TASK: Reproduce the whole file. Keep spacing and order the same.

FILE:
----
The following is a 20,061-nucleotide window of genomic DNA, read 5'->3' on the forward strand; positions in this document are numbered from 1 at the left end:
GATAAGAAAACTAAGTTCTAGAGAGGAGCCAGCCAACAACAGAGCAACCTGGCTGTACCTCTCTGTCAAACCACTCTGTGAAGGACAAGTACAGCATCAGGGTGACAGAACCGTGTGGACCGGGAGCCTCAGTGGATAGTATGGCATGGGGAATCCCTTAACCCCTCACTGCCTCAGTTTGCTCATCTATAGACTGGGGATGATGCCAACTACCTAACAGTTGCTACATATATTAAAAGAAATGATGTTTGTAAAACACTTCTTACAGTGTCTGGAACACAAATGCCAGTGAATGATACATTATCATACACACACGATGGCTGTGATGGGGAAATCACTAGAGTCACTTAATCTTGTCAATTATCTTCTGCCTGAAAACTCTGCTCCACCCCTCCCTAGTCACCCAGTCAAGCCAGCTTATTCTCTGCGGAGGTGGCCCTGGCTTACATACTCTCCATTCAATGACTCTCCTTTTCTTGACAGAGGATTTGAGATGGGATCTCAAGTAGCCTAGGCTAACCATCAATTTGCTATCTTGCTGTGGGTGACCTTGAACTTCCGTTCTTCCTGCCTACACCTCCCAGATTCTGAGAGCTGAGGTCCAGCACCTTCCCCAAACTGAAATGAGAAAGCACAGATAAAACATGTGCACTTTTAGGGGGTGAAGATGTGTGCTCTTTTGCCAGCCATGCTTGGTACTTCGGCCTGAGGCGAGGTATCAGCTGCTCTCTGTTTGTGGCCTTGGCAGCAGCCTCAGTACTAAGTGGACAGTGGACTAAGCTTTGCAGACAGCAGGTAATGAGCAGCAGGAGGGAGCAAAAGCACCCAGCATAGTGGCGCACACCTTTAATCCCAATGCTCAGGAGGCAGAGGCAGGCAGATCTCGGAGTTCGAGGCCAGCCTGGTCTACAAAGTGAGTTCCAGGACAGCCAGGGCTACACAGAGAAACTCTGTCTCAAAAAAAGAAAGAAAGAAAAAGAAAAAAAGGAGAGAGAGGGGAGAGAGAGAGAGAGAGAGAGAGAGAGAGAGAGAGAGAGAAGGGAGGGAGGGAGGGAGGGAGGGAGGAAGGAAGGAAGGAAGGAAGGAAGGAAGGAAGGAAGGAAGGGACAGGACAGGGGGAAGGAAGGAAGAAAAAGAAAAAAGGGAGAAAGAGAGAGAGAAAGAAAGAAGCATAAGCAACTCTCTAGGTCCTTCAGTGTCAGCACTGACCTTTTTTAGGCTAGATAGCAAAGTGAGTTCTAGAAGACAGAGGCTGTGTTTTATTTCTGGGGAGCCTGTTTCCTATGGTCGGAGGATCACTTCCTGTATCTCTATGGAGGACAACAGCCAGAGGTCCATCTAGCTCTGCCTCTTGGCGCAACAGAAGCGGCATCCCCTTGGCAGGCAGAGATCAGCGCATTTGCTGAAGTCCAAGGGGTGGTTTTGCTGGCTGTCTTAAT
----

The following is a 20,061-nucleotide window of genomic DNA, read 5'->3' on the forward strand; positions in this document are numbered from 1 at the left end:
GATAAGAAAACTAAGTTCTAGAGAGGAGCCAGCCAACAACAGAGCAACCTGGCTGTACCTCTCTGTCAAACCACTCTGTGAAGGACAAGTACAGCATCAGGGTGACAGAACCGTGTGGACCGGGAGCCTCAGTGGATAGTATGGCATGGGGAATCCCTTAACCCCTCACTGCCTCAGTTTGCTCATCTATAGACTGGGGATGATGCCAACTACCTAACAGTTGCTACATATATTAAAAGAAATGATGTTTGTAAAACACTTCTTACAGTGTCTGGAACACAAATGCCAGTGAATGATACATTATCATACACACACGATGGCTGTGATGGGGAAATCACTAGAGTCACTTAATCTTGTCAATTATCTTCTGCCTGAAAACTCTGCTCCACCCCTCCCTAGTCACCCAGTCAAGCCAGCTTATTCTCTGCGGAGGTGGCCCTGGCTTACATACTCTCCATTCAATGACTCTCCTTTTCTTGACAGAGGATTTGAGATGGGATCTCAAGTAGCCTAGGCTAACCATCAATTTGCTATCTTGCTGTGGGTGACCTTGAACTTCCGTTCTTCCTGCCTACACCTCCCAGATTCTGAGAGCTGAGGTCCAGCACCTTCCCCAAACTGAAATGAGAAAGCACAGATAAAACATGTGCACTTTTAGGGGGTGAAGATGTGTGCTCTTTTGCCAGCCATGCTTGGTACTTCGGCCTGAGGCGAGGTATCAGCTGCTCTCTGTTTGTGGCCTTGGCAGCAGCCTCAGTACTAAGTGGACAGTGGACTAAGCTTTGCAGACAGCAGGTAATGAGCAGCAGGAGGGAGCAAAAGCACCCAGCATAGTGGCGCACACCTTTAATCCCAATGCTCAGGAGGCAGAGGCAGGCAGATCTCGGAGTTCGAGGCCAGCCTGGTCTACAAAGTGAGTTCCAGGACAGCCAGGGCTACACAGAGAAACTCTGTCTCAAAAAAAGAAAGAAAGAAAAAGAAAAAAAGGAGAGAGAGGGGAGAGAGAGAGAGAGAGAGAGAGAGAGAGAGAGAGAGAGAAGGGAGGGAGGGAGGGAGGGAGGGAGGAAGGAAGGAAGGAAGGAAGGAAGGAAGGAAGGAAGGAAGGGACAGGACAGGGGGAAGGAAGGAAGAAAAAGAAAAAAGGGAGAAAGAGAGAGAGAAAGAAAGAAGCATAAGCAACTCTCTAGGTCCTTCAGTGTCAGCACTGACCTTTTTTAGGCTAGATAGCAAAGTGAGTTCTAGAAGACAGAGGCTGTGTTTTATTTCTGGGGAGCCTGTTTCCTATGGTCGGAGGATCACTTCCTGTATCTCTATGGAGGACAACAGCCAGAGGTCCATCTAGCTCTGCCTCTTGGCGCAACAGAAGCGGCATCCCCTTGGCAGGCAGAGATCAGCGCATTTGCTGAAGTCCAAGGGGTGGTTTTGCTGGCTGTCTTAAT